A Volatility-Balanced Portfolio
How Much Risk Are You Comfortable With?
Each month, the Cabot ETF Investing System identifies several
Favored market sectors. "Favored" means these sectors are likely to
do well under current economic conditions, and "several" usually
means two, three or four of the nine S&P component sectors with
These Favored sectors are selected using a sector selection
model that compares economic conditions today to economic
conditions in the past-in order to select sectors that will
outperform under similar conditions. When our market-timing
indicator is positive, we invest in these sectors.
My subscribers often ask about how to allocate funds among the
Favored sectors; what portfolio weights to use. My general answer
is to put roughly equal dollar amounts in each. That's because the
selection model doesn't distinguish degrees of favorability (e.g.
"Somewhat Favored" or "Highly Favored.") So with no indication of
preference among them, buying equal dollar amounts seems as good a
bet as any.
But equal dollars isn't really the same as equal weighting. Some
sectors are more volatile than others, so even if two sectors have
very similar prospects, if their volatilities differ they'll likely
advance (or decline) in different amounts. Equal dollar amounts in
two sectors can end up making quite different portfolio
contributions. (Of course, you'll always get somewhat different
contributions just by chance, but we're talking systemic
differences here.) But if you know the volatilities, you can adjust
the dollar amounts to balance the portfolio effects.
Volatility can be measured in various ways. The two most common
volatility measures are called "beta" and "sigma."
Beta is a market-relative measure, and is expressed as a
multiple of S&P 500 fluctuations. So a beta of 1.25 means
fluctuations are typically 25% greater than the S&P, and a beta
of .90 means fluctuations are 10% smaller than the S&P.
Sigma is an absolute measure, expressed in terms of annualized
percent change. The specific statistical measure is "standard
deviation" which is calculated with a lot of squares and square
roots and ratios in the formula. But we don't have to worry about
that. The thing to know about standard deviation (sigma) is that it
expresses a range of probability; it's the range of returns (up or
down) that a stock is likely to stay within about 2/3 of the time.
So if you hold a stock with a 15% sigma, that means over the course
of a full year, 2/3 of the time that stock (or ETF) will add an
extra 15% better than expected, or 15% worse. That sounds
complicated because of the probability factor, but it helps to
convey the magnitude of the potential gain or loss.
(With volatility, you're mostly concerned about potential loss.
So here's an easy rule-of-thumb for assessing risk with beta and
sigma; multiply beta times 10 and subtract sigma, and you can
expect to experience at least that degree of loss about once every
Ok, but what about sector weighting? If equal dollar amounts
don't make equal contributions to returns, how could we plan equal
contributions? Let's consider an actual example. Here is a table of
current volatilities for the nine S&P components and the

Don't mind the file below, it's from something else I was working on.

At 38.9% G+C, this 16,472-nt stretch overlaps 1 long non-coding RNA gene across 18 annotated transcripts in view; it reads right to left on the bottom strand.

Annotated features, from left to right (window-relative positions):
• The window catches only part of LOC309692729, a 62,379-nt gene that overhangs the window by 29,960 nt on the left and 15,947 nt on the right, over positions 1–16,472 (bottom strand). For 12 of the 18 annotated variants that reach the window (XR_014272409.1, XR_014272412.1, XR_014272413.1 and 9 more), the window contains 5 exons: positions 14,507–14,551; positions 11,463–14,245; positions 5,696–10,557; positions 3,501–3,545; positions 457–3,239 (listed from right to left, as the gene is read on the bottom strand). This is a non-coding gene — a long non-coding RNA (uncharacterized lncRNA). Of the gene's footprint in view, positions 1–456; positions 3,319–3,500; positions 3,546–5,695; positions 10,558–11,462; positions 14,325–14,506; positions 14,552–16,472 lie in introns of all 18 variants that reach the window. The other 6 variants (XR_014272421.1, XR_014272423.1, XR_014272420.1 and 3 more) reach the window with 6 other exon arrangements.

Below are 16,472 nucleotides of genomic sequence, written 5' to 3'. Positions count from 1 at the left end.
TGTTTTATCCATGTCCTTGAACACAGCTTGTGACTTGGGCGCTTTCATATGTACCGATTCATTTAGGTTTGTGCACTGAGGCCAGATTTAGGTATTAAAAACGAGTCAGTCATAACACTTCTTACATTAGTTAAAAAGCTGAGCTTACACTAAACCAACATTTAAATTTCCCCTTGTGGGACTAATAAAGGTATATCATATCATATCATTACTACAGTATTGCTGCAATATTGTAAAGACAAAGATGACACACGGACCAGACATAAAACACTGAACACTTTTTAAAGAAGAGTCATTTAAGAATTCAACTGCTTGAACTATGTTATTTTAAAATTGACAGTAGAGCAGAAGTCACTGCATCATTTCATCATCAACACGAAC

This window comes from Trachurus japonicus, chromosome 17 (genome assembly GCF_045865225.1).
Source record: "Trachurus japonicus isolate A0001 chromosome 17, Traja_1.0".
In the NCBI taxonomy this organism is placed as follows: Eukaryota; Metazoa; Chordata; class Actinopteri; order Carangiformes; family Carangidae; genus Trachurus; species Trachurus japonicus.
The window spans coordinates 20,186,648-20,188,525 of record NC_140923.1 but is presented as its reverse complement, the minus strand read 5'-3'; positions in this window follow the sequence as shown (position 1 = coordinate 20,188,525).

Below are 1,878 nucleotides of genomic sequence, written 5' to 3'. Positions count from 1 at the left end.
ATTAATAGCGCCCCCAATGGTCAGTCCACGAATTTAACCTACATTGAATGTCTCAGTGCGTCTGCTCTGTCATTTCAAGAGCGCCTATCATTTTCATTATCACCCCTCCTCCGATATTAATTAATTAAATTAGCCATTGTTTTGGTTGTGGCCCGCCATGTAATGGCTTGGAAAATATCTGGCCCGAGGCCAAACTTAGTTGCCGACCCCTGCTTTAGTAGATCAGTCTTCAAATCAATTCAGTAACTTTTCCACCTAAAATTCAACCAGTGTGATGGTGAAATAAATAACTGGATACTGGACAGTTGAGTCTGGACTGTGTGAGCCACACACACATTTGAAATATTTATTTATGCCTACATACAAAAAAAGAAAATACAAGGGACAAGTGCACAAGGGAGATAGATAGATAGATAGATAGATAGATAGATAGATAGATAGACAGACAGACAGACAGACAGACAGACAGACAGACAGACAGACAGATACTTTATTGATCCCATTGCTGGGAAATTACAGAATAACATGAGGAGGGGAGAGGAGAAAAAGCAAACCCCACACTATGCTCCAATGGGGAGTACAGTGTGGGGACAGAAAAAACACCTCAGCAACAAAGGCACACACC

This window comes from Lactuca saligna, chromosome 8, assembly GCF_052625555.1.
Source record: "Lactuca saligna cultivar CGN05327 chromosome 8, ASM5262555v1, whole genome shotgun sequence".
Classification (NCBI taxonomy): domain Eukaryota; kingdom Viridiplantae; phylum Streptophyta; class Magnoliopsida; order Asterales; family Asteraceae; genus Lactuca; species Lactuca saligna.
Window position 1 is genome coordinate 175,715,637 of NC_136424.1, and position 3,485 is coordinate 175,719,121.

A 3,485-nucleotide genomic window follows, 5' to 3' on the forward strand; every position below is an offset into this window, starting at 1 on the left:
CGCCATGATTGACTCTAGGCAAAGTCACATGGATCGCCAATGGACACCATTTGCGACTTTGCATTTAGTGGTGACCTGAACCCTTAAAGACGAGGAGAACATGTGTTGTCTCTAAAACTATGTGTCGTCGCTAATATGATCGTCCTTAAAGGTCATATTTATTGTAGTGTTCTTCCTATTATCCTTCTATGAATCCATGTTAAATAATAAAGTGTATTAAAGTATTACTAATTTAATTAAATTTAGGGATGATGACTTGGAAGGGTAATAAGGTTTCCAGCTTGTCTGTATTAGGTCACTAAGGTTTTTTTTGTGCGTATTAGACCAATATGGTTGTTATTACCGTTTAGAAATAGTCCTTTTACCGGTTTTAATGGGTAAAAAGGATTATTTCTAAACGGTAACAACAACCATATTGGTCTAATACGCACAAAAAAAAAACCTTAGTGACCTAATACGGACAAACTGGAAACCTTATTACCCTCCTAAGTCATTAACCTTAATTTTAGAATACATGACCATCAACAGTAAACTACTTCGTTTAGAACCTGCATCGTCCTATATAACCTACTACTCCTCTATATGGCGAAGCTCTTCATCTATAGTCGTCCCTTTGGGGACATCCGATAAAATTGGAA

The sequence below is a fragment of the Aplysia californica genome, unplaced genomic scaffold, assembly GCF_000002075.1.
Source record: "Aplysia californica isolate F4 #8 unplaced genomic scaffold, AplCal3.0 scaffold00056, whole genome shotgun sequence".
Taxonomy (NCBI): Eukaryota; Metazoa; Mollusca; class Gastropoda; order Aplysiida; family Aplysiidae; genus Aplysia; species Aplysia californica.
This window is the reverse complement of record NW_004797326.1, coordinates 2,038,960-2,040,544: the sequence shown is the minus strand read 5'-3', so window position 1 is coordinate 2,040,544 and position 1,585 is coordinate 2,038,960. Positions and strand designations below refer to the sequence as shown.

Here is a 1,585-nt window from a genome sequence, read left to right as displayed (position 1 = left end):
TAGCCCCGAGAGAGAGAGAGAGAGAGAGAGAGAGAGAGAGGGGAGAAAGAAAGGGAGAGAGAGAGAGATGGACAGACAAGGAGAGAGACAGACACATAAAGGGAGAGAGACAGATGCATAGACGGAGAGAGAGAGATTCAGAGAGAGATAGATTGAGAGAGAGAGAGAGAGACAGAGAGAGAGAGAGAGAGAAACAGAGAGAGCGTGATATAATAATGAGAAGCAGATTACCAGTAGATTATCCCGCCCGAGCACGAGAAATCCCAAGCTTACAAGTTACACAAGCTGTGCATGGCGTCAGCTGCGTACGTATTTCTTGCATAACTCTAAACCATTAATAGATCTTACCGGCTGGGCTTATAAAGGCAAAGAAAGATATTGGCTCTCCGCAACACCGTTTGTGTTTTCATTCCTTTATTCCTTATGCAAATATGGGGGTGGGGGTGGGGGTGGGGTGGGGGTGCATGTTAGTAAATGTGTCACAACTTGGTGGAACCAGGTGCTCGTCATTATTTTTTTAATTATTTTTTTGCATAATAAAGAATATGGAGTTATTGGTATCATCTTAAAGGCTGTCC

S&P tracker overall (
The two most volatile sectors are Energy and Basic Materials,
which are more than twice as volatile as Utilities (23% sigma
versus 10% sigma). That's a huge difference. If XLB, XLE and XLU
were our Favored sectors in a given cycle, and were bought in equal
dollar amounts, the gains or losses in the first two would probably
swamp the portfolio effect from Utilities.
To equalize expected portfolio effects, we can adjust the
allocations to give equal weight to the probable outcomes.
Here's how. First, add up the three relevant sigmas (23.12 +
23.31 + 10.10 = 56.53 in the example). Then divide this sum by each
of the three individual sigmas. This gives 2.45, 2.43 and 3.70.
Finally, normalize these three values so they sum to 100%, by
dividing each value by their sum.
LB 2.45/8.58 = 28%
XLE 2.43/8.58 = 28%
XLU 3.70/8.58 = 43%
This volatility-balanced portfolio will make the three sectors
have approximately equal contributions to the portfolio cycle. But
notice that this process will always reduce overall volatility,
because you'll tend to load-up on lower-volatility sectors and
lighten-up on the higher-volatility. So equalizing impacts reduces
volatility, and-usually-expected return.
Alternative strategies are also possible. What if we forego
diversification and forget about volatility balancing, and just
always buy the single most volatile Favored sector (weight = 100%)?
We'd have bigger gains and losses (maybe very scary!), but the
larger gains should win out over time.
And where does "Godot" come in? In David Mamet's famous play,
Vladimir and Estragon contemplate life, death, boredom and the
meaning of existence as they wait (and wait, and wait) for the
mysterious Godot who may have the answers.
Volatility analysis doesn't take us quite so deep as all that,
but does leave us with these existential questions for investors:
How much risk do I really want? How much risk can I really stand?
How can I manage to get to that balance?
Godot can't help with those issues (and Godot never quite
arrives); we can only peer inside ourselves…and make a plan.
So should you equalize by offsetting volatilities with
differential order sizes? That depends on your risk profile. My
advice is not to equalize exactly (it never plays out exactly
anyway), but to take account of the volatility differences to tilt
a little (up or down) toward a risk level you're comfortable
Your guide to ETF investing,
Cabot ETF Investing System
Taming The Volatility Beast
Volatility and the Stock Market